With a contract as big as the Army Modular Handgun System contract and competitors as big as SIG SAUER, GLOCK, and Smith & Wesson it was natural that someone would be very disappointed when the results were handed down. The contract isn’t just about the large purchase the U.S. Army will be making, but for the knock-on effect from other government agencies, law enforcement, and private citizens who’d also be purchasing the handgun for themselves simply because it’s the one that the Army uses.
With all that potential revenue on the table GLOCK is taking a poke at getting the Army’s decision reversed.
According to the Government Accounting Office GLOCK has filed an official protest of the MHS contract decision. It’s a smart move as far as GLOCK is concerned — given how much money and time they probably have invested into the project already. (Actually, how much money could they have spent engraving an “M” on existing GLOCK 17’s?)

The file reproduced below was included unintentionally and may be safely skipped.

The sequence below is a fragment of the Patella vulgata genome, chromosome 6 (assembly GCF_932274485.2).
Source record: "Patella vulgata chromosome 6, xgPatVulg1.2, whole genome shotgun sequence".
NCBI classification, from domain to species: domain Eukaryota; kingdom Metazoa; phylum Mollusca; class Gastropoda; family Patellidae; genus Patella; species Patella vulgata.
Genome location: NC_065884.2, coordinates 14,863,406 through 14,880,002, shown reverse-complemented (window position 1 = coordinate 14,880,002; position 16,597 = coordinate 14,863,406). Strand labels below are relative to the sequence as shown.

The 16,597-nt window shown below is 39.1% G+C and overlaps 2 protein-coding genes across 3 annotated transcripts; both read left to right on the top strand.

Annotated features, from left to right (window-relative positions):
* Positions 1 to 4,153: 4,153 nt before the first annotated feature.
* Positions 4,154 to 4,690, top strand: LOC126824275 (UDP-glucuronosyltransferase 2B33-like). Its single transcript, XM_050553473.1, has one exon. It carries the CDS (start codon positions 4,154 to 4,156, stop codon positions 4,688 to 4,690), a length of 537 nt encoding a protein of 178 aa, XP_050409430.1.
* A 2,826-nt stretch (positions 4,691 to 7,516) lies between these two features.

The added cost of pursuing a protest is but a drop in the proverbial bucket. If they lose the appeal, it’s just another sliver of business development cost that will be passed on to the average GLOCK buyer. But if they win, it will mean a huge boost to the bottom line. Which would not be passed on to the average GLOCK buyer.
Will they succeed? Probably not. SIG SAUER hit it out of the park with the P320, not only meeting the written requirements of the contract, but also fulfilling the concept the Army was looking for. The GLOCK might meet the literal requirements but it isn’t in the same league in terms of modularity as the SIG.
In the meantime a XM17 P320 is scheduled to arrive at TTAG HQ in the near future. Stay tuned for a full review.